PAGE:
In summary, there are multiple advantages to surgical iridectomies over laser iridotomies in patients with anterior uveitis and posterior synechiae; however, clinicians should first consider whether a procedure is necessary at all. A laser iridotomy, in particular, might have unintended consequences.
Funding Supported by the Skirball Foundation, New York, NY (Dr. Holland); an unrestricted grant from Research to Prevent Blindness, New York, NY to the UCLA Stein Eye Institute for research (Dr Holland).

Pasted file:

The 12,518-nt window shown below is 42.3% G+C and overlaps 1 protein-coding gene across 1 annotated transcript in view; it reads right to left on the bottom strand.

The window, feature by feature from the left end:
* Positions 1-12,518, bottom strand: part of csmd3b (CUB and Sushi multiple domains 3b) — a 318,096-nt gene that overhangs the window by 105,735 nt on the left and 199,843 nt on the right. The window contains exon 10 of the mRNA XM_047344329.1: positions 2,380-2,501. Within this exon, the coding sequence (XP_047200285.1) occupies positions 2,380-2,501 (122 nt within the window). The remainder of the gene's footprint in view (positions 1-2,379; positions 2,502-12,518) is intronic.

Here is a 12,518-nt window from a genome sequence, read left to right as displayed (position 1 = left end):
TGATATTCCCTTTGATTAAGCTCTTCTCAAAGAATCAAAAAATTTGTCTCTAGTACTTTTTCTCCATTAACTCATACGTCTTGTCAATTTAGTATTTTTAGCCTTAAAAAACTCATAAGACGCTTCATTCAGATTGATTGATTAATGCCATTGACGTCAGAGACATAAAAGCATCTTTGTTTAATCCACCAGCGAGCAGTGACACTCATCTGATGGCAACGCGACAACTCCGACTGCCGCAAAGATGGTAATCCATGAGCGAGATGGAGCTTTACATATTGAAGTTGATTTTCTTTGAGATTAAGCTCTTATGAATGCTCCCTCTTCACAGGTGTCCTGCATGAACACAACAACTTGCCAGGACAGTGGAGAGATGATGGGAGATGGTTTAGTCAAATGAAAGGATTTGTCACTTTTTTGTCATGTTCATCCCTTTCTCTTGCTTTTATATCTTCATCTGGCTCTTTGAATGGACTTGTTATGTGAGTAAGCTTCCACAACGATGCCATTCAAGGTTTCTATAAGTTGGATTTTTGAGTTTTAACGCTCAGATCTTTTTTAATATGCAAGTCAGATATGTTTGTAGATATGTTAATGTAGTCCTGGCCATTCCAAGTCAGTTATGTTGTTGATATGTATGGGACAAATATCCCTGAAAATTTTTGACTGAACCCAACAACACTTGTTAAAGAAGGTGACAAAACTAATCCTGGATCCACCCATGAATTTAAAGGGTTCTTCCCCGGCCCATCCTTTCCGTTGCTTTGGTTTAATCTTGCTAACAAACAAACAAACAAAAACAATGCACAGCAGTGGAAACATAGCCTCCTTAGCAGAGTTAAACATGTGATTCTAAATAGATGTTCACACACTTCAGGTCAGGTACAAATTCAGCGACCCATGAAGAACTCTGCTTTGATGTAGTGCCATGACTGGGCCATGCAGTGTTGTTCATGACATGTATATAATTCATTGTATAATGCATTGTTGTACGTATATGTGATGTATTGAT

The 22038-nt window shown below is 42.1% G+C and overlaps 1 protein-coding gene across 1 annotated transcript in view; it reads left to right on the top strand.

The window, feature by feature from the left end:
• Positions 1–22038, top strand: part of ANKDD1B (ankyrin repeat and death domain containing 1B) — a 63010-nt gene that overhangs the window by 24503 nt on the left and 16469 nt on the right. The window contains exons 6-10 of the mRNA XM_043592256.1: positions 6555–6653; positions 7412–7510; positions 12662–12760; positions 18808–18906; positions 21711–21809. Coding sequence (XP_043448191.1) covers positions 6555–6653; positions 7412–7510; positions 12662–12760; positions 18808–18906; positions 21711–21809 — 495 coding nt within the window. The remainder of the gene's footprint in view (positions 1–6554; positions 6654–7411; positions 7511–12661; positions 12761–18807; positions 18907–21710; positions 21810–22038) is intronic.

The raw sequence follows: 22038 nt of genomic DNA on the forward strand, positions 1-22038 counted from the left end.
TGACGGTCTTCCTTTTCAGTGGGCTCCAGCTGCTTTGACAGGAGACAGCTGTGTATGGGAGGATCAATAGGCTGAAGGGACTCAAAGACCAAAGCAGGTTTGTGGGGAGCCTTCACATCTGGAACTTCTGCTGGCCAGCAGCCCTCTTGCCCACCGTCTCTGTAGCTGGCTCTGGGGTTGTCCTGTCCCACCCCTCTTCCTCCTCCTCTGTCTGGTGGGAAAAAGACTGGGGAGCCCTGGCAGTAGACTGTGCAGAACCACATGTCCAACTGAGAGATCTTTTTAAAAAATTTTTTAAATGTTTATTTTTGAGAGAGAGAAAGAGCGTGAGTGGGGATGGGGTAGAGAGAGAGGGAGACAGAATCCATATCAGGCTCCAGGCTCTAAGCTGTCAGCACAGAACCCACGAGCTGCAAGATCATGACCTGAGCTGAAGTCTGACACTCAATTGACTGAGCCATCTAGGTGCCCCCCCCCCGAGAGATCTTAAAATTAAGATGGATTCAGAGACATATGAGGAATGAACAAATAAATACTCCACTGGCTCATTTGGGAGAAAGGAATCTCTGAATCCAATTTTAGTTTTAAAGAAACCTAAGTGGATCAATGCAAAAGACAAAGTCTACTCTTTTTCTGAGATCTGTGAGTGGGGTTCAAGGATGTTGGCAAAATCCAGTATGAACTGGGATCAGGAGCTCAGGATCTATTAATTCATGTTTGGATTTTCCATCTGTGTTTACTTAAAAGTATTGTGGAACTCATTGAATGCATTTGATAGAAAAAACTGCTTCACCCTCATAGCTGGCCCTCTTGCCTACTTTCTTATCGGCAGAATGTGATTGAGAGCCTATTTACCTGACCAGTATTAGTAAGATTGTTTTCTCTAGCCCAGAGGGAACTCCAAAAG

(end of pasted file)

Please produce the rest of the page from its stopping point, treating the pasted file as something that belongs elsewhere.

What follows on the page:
Competing interests KB: Personal fees—Alcon, Allergan, Laboratoires Thea, Santen, Transcend Medical, Calpain Therapeutics, RhPharma, iStar, Radiance Therapeutics, EydD Pharma, Advanced Ophthalmic Implants; Grants—Allergan, Laboratoires Thea, Merck; Grants and other—Aquesys; other from Vision Futures, Vision Medical Events, International Glaucoma Surgery Registry, and MedEther Ophthalmology.
Patient consent for publication Not required.
Provenance and peer review Commissioned; internally peer reviewed.